UTSAV
Directed by Girish Karnad
Screenplay: Girish Karnad, Krishna Basrur;
Dialogues: Sharad Joshi; Lyrics: Vasant Dev; Music: Laxmikant-Pyarelal; Cinematography: Ashok Mehta.
Produced by Shashi Kapoor.

Playwright, actor, director, and theatre scholar Girish Karnad conceived this film as a popularly-accessible tribute to the glories of Sanskrit drama, turning one of the most beloved of classical plays, the ca. 5th century “Little Clay Cart” (ascribed to Shudraka) into a contemporary spectacle with A-list stars and music by major filmi composers. Lavish sets and costumes, jewelry and hairstyles, all inspired by classical paintings and sculptures, evoke the glories of the Gupta age, while saucy dialog in contemporary (if properly Sanskritized) Hindi recreates the playwright’s satirical vision of the demimondaine world of the city of Ujjayini. By reminding viewers that, for ancient Indians, “pleasure” and “profit” (kama and artha) were right up there with “virtue” (dharma) among the principal Aims of Life, the film can serve as a refreshing antidote to the over-emphasized philosophical and mystical preoccupations of the much-studied texts of the classical period (e.g., Bhagavad-gita). Its Rabelaisian cast of characters — the voluptuous and talented courtesan, witty cat burglar, pompous monk, wild-eyed revolutionary — mirror those found in the worldly-wise story anthologies of the classical period (such as those translated in J. A. B. van Buitenen’s Tales of Ancient India), and thus bring to life their urbane world of fleshly delights.

As in modern Western adaptations of Greek classics, stage business is abundantly used to flesh out the script, and Karnad adds the clever touch of placing Vatsyayana, brahman author of the famous treatise on erotics, Kamasutra, in the midst of the brothel where much of the action unfolds. As played by Amjad Khan (the Gabbar Singh of SHOLAY), Vatsyayana is a portly pedant, a proto-social scientist who has taken a personal vow of celibacy, the better to detachedly study the sexual habits of human animals. He lectures the attentive prostitutes on how his planned treatise will immortalize their brief careers, and frets over not being able to get beyond the number 28 in his catalog of sexual postures, gushing (intellectually speaking) when an eager disciple hauls him upstairs to witness, through a transom, Number 29 in flagrante delicti — a scene that skewers, in one poke, both the pomposity and voyeurism of academic scholarship.

As in reel life, Bombay style, so in Sanskrit drama, a good story necessarily involves a number of cleverly-interwoven subplots. The handsome young brahman Charudatt (Manjunath Shekhar Suman) is a penniless musician, whose adoring wife (Anuradha) pawns her wedding jewelry to maintain the household, though she occasionally storms off to her father’s house in a pique. During one such absence, Charudatt is accidentally visited by the celebrated courtesan Vasantsena (Rekha, then publicly infamous as Amitabh Bachchan’s alleged mistress), who is fleeing from the lecherous and oafish Samsthanak (Shashi Kapoor, looking even paunchier than he did in HEAT AND DUST), brother-in-law of the tyrannical king of the city. While Vasantsena hides out in Charudatt’s courtyard, the two fall passionately in love. To foil would-be robbers when she departs for her brothel, she leaves her fortune in erotic jewelry (a garment-like set of gem-encrusted golden chains) in Charudatt’s keeping. These jewels — which change hands several times in a plot of Shakespearean complexity — will eventually serve as evidence to frame the hapless hero on the charge of having murdered Vasantsena, for which he will be condemned to death. Before the executioner’s sword is raised, however, there will be multiple thefts, mistaken identities, an uproarious (and beautifully choreographed) spring Festival of Love, and one tumultuous coup d’etat, masterminded by the revolutionary Aryak (Kunal Kapoor) and a handful of black-clad accomplices, whose terrific swordfights thrillingly display the techniques of South Indian martial arts.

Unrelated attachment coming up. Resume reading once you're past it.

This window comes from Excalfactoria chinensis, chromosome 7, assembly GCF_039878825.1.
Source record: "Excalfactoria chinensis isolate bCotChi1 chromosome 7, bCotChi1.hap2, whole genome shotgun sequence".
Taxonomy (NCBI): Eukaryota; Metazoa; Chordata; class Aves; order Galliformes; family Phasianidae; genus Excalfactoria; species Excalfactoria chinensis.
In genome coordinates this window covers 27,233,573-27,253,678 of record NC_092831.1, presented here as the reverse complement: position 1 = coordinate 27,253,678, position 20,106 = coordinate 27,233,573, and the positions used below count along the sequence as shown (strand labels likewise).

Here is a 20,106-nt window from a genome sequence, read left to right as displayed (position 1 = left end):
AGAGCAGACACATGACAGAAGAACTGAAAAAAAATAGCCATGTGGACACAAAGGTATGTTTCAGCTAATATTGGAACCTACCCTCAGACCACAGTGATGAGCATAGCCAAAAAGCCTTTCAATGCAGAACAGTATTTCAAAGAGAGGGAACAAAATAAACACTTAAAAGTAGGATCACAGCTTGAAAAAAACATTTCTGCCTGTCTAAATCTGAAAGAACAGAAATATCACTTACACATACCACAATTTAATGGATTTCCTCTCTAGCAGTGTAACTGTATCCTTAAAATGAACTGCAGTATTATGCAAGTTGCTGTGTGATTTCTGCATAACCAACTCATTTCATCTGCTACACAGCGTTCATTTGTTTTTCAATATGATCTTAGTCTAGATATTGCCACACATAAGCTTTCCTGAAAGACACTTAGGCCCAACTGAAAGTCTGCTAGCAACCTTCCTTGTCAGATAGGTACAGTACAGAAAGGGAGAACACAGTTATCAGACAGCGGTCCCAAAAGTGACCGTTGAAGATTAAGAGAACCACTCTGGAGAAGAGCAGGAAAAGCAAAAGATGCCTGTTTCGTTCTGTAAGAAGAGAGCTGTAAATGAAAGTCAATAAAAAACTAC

The mega-happy ending of the Sanskrit drama (of the sort generally favored in Hindi cinema as well) is subverted by a poignant final twist, conceived by Karnad to more accurately reflect the constraints on the ancient courtesan's social role. Though a commercial failure, this noble experiment in updating a classic play abounds in visual delights and fine performances. And (to paraphrase Twain) whereas everyone talks about how Bollywood melodrama is vaguely indebted to Indian classical and folk theatrical styles, Karnad actually does something about (and with) it, showing us, with a sideways wink, their thematic and emotional (bed-)fellowship.

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